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Church Making Progress in Fight Against Malaria in Africa

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April 16, 2012|12:14 pm

The Church is working in some of the hardest to reach areas in Africa to tackle malaria. In recognition of such work the Province of Central Africa has conferred its highest honor, the Order of the Epiphany, on philanthropists Christopher Flowers and Neville Isdell for their work alongside the Church in tackling the disease during a service earlier this month.

The honor was given by Archbishop Albert Chama in St Stephen's Anglican Church, in Lusaka, in recognition of their leadership and long-standing support for the work of the church in eliminating malaria.

  • malaria
    (Photo: AP Photo / Ramon Espinosa, File)
    A health service worker takes a blood sample for a malaria test in Dajabon, Dominican Republic, on the border with Haiti, Tuesday, Oct. 6, 2009. Former US President Jimmy Carter is visiting Haiti and the Dominican Republic to urge their leaders to forge a pact to rid the island of Hispaniola of malaria.

It comes ahead of World Malaria Day on 25 April when churches will pray and hold special events to raise awareness of the disease that kills a child every five minutes in Africa.

According to the World Health Organization, the number of malaria cases has steadily fallen in the last decade.

Archbishop Chama emphasized the need for everyone to play their part and said its partnership with organizations like Christian Aid, faith communities and national governments was contributing to the significant progress that has been made.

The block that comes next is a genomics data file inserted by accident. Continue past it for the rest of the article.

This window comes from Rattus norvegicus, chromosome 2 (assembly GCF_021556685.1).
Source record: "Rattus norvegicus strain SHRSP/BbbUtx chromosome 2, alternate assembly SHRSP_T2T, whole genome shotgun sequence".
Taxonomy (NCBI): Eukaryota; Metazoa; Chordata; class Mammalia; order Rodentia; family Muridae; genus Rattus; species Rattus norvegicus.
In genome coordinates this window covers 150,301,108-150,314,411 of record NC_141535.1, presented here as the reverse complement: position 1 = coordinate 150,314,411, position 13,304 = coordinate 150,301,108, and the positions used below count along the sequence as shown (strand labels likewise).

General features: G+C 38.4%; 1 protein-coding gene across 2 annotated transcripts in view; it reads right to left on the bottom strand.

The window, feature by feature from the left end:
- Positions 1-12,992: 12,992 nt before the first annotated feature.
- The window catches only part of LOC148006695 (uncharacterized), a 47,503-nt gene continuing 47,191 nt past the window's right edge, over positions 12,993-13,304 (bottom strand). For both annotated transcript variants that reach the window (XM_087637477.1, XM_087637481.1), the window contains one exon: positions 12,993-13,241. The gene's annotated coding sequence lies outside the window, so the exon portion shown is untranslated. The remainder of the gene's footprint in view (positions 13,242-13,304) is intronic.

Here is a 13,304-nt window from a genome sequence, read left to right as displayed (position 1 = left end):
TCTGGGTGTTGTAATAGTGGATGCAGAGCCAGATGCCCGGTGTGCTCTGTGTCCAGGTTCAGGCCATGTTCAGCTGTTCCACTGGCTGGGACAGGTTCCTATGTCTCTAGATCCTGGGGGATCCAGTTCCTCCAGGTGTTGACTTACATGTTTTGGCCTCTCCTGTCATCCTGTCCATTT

"We believe that if anyone has malaria in our parish we all have malaria," he said.

Flowers, chief executive of J C Flowers and Co, and Isdell, former chief executive of Coca-Cola, are working in partnership with Christian Aid and the Coca-Cola Africa Foundation, focusing their work along national borders.

Christian Aid has said that border regions were often the most difficult places to work in and could be the last places to receive help fighting disease. By working through the Church in remote communities in Zambia bordering Namibia and Angola, the Cross-Border Malaria Initiative has distributed education and health knowledge in addition to 100,000 insecticide treated mosquito nets.

Flowers pointed to the advantage of working through churches: "I am delighted to be working with Christian Aid and the Anglican Church.

"The church has an efficient and effective delivery network and can reach beyond the end of the road.

"We know that by investing in malaria prevention we are increasing family incomes."

Isdell, who grew up in Zambia, said: "Zambia has made considerable progress in malaria prevention and now we must sustain those gains across the borders in neighboring countries.

"Mosquitoes aren't limited by country borders, and people cross national boundaries to go to church, to markets and visit extended families."

David Pain, Associate Director of Christian Aid, said: "This is a fitting recognition of the leadership by Chris and Neville and the effective partnership with Christian Aid. It is a good example of our partnership for change."

 

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